The answer to this age-old question is…sort of. All tea comes from the same species of flowering evergreen, Camellia Sinensis. Contrary to popular belief, there is no such thing as a green tea plant or a black tea plant. The steps of processing that the leaves undergo determines what type of tea it becomes, oxidation being the most important. There are many varieties of Camellia but most are used as ornamental shrubbery.
About Camellia Sinensis
Camellia Sinensis is native to China, but can now be found growing all over the world. Even right here in the United States. It prefers a subtropical climate with plenty of rainfall and well-draining acidic soil. It can be cultivated from seed or cloned by stem cuttings. Camellia Sinensis typically blooms in the fall. The flowers are white or pink with 7-8 petals and yellow stamens.
When Tea isn’t Tea
Many other species of plants are commonly referred to as tea such as chamomile, peppermint, and rooibos. They are not technically tea because they are not made from the Camellia Sinensis plant. Shocking, I know! Botanicals, herbal infusions, or tisanes would be a more accurate term for these. That being said, I’m not one to tell people that their tea isn’t tea. It just comes across as snobby. Almost all herbal infusions are completely free of caffeine. Some notable exceptions to that rule are guayusa and yerba mate.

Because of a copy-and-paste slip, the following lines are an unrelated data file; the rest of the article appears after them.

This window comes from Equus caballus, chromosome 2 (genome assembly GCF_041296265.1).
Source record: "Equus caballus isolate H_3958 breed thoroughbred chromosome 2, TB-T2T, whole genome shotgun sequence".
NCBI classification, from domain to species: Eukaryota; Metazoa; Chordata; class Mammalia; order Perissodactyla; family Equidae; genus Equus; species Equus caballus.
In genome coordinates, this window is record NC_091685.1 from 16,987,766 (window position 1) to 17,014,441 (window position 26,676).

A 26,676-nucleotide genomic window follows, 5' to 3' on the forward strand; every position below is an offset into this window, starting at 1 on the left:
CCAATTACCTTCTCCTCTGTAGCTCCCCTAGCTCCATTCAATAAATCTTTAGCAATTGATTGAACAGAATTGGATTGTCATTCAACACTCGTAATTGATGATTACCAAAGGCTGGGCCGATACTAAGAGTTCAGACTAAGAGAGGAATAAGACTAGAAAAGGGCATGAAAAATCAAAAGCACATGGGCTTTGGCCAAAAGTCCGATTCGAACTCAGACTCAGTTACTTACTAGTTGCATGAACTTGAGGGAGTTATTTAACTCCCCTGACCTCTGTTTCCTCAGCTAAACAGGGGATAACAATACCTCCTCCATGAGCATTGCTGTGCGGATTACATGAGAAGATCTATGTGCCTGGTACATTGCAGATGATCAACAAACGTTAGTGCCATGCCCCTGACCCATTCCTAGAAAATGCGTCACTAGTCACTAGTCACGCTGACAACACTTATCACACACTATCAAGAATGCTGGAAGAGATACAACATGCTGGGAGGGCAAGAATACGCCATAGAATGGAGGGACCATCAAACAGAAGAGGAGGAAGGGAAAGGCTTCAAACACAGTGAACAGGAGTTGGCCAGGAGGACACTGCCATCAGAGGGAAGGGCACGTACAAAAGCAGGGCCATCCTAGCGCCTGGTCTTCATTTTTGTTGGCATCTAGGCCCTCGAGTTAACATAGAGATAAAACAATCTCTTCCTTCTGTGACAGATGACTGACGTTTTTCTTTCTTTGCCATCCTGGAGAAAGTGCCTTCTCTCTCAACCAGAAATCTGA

Sinensis vs Assamica
The two main taxonomic varieties used to make the tea that we drink are Camellia Sinensis var. Sinensis and Camellia Sinensis var. Assamica. Sinensis has smaller serrated leaves and prefers slightly cooler climates. It can grow to about six feet tall. Assamica has broader leaves with less serration and grows best in warmer climates. It is typically found in Assam and Yunnan. Left to grow in its natural state the Assamica tends to grow into a larger tree. It can get to be over 50 feet tall. The two varieties hybridize readily.
Within those two varieties, there is a lot of genetic diversity. You might hear the words variety or cultivar tossed about but what do they really mean? You can think of variety as a naturally occurring phenotype or observable trait. Cultivar refers to a variety that has been selectively cultivated by people.
Growers select the varieties they use for many reasons. Drought resistance and cold hardiness are both traits that may help improve production. The cultivar does not change if a plant is grown in a different place. Tie Guan Yin is still Tie Guan Yin if it is grown in Anxi, China and Muzha, Taiwan. That being said, the terroir where tea is grown does affect the taste.
This article is a brief overview meant to inspire further exploration. I find the best way to discover the different cultivars is to look them up each time you try a new one. There is no better way to learn than to taste your way through them all.
- Japanese Tea Cultivar List – My Japanese Green Tea
- Varieties, Cultivars, Clones – oh my! – Tea Geek
- Teapedia – Cultivar
- Does All Tea Really Come From The Same Plant? – Seven Cups
This post was originally published on January 18th, 2016. It was revised and updated on September 19th, 2022.
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